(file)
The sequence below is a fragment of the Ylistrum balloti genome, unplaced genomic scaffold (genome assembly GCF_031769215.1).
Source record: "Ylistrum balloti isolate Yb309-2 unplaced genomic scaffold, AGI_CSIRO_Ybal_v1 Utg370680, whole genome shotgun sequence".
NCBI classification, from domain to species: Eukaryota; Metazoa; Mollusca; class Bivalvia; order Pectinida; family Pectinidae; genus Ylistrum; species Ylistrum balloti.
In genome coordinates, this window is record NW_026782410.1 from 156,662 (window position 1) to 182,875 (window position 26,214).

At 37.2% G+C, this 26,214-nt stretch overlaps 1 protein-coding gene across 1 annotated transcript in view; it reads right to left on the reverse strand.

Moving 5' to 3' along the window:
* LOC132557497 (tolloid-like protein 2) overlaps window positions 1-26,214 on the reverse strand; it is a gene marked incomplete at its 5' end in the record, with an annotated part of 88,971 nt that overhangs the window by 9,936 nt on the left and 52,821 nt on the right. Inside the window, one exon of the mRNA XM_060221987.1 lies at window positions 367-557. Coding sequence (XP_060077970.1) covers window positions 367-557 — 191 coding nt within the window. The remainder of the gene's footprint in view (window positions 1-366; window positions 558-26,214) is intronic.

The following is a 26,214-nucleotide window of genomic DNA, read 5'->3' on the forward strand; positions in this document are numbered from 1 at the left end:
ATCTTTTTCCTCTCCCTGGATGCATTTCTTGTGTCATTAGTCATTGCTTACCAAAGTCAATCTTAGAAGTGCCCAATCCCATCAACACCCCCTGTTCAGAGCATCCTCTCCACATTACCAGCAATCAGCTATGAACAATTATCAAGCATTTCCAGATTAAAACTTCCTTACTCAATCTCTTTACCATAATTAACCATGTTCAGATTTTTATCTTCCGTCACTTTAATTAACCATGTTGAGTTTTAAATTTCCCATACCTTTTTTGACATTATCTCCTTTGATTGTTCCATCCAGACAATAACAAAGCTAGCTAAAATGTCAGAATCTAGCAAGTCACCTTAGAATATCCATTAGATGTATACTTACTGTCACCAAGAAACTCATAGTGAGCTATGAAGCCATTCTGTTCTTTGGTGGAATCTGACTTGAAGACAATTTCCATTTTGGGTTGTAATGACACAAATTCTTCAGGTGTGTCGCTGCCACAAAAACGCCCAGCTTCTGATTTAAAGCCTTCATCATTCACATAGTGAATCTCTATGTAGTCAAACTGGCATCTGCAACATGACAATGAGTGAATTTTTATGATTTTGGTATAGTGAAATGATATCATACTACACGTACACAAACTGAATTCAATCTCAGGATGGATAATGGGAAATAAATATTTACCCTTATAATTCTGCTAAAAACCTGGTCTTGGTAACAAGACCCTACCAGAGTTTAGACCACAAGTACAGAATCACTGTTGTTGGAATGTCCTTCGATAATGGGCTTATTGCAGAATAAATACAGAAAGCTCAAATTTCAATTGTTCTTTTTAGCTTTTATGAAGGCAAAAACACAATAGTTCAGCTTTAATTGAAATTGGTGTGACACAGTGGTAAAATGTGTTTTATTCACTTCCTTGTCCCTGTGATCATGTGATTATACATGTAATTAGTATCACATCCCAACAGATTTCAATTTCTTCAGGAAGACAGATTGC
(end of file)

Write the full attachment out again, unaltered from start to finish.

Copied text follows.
The sequence below is a fragment of the Ylistrum balloti genome, unplaced genomic scaffold (genome assembly GCF_031769215.1).
Source record: "Ylistrum balloti isolate Yb309-2 unplaced genomic scaffold, AGI_CSIRO_Ybal_v1 Utg370680, whole genome shotgun sequence".
NCBI classification, from domain to species: Eukaryota; Metazoa; Mollusca; class Bivalvia; order Pectinida; family Pectinidae; genus Ylistrum; species Ylistrum balloti.
In genome coordinates, this window is record NW_026782410.1 from 156,662 (window position 1) to 182,875 (window position 26,214).

At 37.2% G+C, this 26,214-nt stretch overlaps 1 protein-coding gene across 1 annotated transcript in view; it reads right to left on the reverse strand.

Moving 5' to 3' along the window:
* LOC132557497 (tolloid-like protein 2) overlaps window positions 1-26,214 on the reverse strand; it is a gene marked incomplete at its 5' end in the record, with an annotated part of 88,971 nt that overhangs the window by 9,936 nt on the left and 52,821 nt on the right. Inside the window, one exon of the mRNA XM_060221987.1 lies at window positions 367-557. Coding sequence (XP_060077970.1) covers window positions 367-557 — 191 coding nt within the window. The remainder of the gene's footprint in view (window positions 1-366; window positions 558-26,214) is intronic.

The following is a 26,214-nucleotide window of genomic DNA, read 5'->3' on the forward strand; positions in this document are numbered from 1 at the left end:
ATCTTTTTCCTCTCCCTGGATGCATTTCTTGTGTCATTAGTCATTGCTTACCAAAGTCAATCTTAGAAGTGCCCAATCCCATCAACACCCCCTGTTCAGAGCATCCTCTCCACATTACCAGCAATCAGCTATGAACAATTATCAAGCATTTCCAGATTAAAACTTCCTTACTCAATCTCTTTACCATAATTAACCATGTTCAGATTTTTATCTTCCGTCACTTTAATTAACCATGTTGAGTTTTAAATTTCCCATACCTTTTTTGACATTATCTCCTTTGATTGTTCCATCCAGACAATAACAAAGCTAGCTAAAATGTCAGAATCTAGCAAGTCACCTTAGAATATCCATTAGATGTATACTTACTGTCACCAAGAAACTCATAGTGAGCTATGAAGCCATTCTGTTCTTTGGTGGAATCTGACTTGAAGACAATTTCCATTTTGGGTTGTAATGACACAAATTCTTCAGGTGTGTCGCTGCCACAAAAACGCCCAGCTTCTGATTTAAAGCCTTCATCATTCACATAGTGAATCTCTATGTAGTCAAACTGGCATCTGCAACATGACAATGAGTGAATTTTTATGATTTTGGTATAGTGAAATGATATCATACTACACGTACACAAACTGAATTCAATCTCAGGATGGATAATGGGAAATAAATATTTACCCTTATAATTCTGCTAAAAACCTGGTCTTGGTAACAAGACCCTACCAGAGTTTAGACCACAAGTACAGAATCACTGTTGTTGGAATGTCCTTCGATAATGGGCTTATTGCAGAATAAATACAGAAAGCTCAAATTTCAATTGTTCTTTTTAGCTTTTATGAAGGCAAAAACACAATAGTTCAGCTTTAATTGAAATTGGTGTGACACAGTGGTAAAATGTGTTTTATTCACTTCCTTGTCCCTGTGATCATGTGATTATACATGTAATTAGTATCACATCCCAACAGATTTCAATTTCTTCAGGAAGACAGATTGC